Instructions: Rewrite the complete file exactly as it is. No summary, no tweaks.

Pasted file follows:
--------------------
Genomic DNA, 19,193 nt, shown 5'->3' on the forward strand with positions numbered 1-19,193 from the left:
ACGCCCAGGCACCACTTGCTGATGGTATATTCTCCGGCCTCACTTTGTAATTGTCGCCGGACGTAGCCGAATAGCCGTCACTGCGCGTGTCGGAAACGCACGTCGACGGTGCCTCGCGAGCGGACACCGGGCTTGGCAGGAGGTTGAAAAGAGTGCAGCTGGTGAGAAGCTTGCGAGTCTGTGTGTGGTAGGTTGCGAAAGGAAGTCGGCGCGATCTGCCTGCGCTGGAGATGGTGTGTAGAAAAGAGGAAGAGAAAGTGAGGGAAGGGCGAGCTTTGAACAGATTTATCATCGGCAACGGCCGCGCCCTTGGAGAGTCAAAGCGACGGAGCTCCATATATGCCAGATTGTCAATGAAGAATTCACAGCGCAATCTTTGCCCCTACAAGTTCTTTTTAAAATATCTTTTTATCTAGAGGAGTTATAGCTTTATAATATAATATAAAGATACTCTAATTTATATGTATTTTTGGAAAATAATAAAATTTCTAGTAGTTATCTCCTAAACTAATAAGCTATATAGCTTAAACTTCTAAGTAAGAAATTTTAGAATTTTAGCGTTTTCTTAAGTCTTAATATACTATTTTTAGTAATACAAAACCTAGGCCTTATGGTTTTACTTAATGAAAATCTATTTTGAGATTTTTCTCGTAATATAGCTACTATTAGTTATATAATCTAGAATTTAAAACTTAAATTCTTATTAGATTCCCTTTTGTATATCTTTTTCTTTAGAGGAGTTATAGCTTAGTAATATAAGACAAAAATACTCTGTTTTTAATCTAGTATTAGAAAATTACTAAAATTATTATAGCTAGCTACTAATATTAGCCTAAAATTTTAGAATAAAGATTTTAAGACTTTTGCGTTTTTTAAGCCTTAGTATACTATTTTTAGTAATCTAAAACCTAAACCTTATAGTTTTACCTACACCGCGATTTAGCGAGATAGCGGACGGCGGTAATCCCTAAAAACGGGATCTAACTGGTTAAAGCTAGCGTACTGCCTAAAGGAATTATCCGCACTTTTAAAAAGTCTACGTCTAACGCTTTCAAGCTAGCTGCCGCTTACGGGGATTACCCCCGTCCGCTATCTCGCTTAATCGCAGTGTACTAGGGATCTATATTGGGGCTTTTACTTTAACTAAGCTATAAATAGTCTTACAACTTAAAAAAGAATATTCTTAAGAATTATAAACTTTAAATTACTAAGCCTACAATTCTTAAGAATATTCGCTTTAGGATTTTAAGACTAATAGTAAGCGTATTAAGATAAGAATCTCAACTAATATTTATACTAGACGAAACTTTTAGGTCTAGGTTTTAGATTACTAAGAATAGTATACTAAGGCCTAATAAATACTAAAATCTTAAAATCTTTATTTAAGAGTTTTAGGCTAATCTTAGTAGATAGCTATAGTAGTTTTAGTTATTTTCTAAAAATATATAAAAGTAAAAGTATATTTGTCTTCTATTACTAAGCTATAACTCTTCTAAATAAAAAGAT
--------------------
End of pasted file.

Genomic DNA, 19,193 nt, shown 5'->3' on the forward strand with positions numbered 1-19,193 from the left:
ACGCCCAGGCACCACTTGCTGATGGTATATTCTCCGGCCTCACTTTGTAATTGTCGCCGGACGTAGCCGAATAGCCGTCACTGCGCGTGTCGGAAACGCACGTCGACGGTGCCTCGCGAGCGGACACCGGGCTTGGCAGGAGGTTGAAAAGAGTGCAGCTGGTGAGAAGCTTGCGAGTCTGTGTGTGGTAGGTTGCGAAAGGAAGTCGGCGCGATCTGCCTGCGCTGGAGATGGTGTGTAGAAAAGAGGAAGAGAAAGTGAGGGAAGGGCGAGCTTTGAACAGATTTATCATCGGCAACGGCCGCGCCCTTGGAGAGTCAAAGCGACGGAGCTCCATATATGCCAGATTGTCAATGAAGAATTCACAGCGCAATCTTTGCCCCTACAAGTTCTTTTTAAAATATCTTTTTATCTAGAGGAGTTATAGCTTTATAATATAATATAAAGATACTCTAATTTATATGTATTTTTGGAAAATAATAAAATTTCTAGTAGTTATCTCCTAAACTAATAAGCTATATAGCTTAAACTTCTAAGTAAGAAATTTTAGAATTTTAGCGTTTTCTTAAGTCTTAATATACTATTTTTAGTAATACAAAACCTAGGCCTTATGGTTTTACTTAATGAAAATCTATTTTGAGATTTTTCTCGTAATATAGCTACTATTAGTTATATAATCTAGAATTTAAAACTTAAATTCTTATTAGATTCCCTTTTGTATATCTTTTTCTTTAGAGGAGTTATAGCTTAGTAATATAAGACAAAAATACTCTGTTTTTAATCTAGTATTAGAAAATTACTAAAATTATTATAGCTAGCTACTAATATTAGCCTAAAATTTTAGAATAAAGATTTTAAGACTTTTGCGTTTTTTAAGCCTTAGTATACTATTTTTAGTAATCTAAAACCTAAACCTTATAGTTTTACCTACACCGCGATTTAGCGAGATAGCGGACGGCGGTAATCCCTAAAAACGGGATCTAACTGGTTAAAGCTAGCGTACTGCCTAAAGGAATTATCCGCACTTTTAAAAAGTCTACGTCTAACGCTTTCAAGCTAGCTGCCGCTTACGGGGATTACCCCCGTCCGCTATCTCGCTTAATCGCAGTGTACTAGGGATCTATATTGGGGCTTTTACTTTAACTAAGCTATAAATAGTCTTACAACTTAAAAAAGAATATTCTTAAGAATTATAAACTTTAAATTACTAAGCCTACAATTCTTAAGAATATTCGCTTTAGGATTTTAAGACTAATAGTAAGCGTATTAAGATAAGAATCTCAACTAATATTTATACTAGACGAAACTTTTAGGTCTAGGTTTTAGATTACTAAGAATAGTATACTAAGGCCTAATAAATACTAAAATCTTAAAATCTTTATTTAAGAGTTTTAGGCTAATCTTAGTAGATAGCTATAGTAGTTTTAGTTATTTTCTAAAAATATATAAAAGTAAAAGTATATTTGTCTTCTATTACTAAGCTATAACTCTTCTAAATAAAAAGAT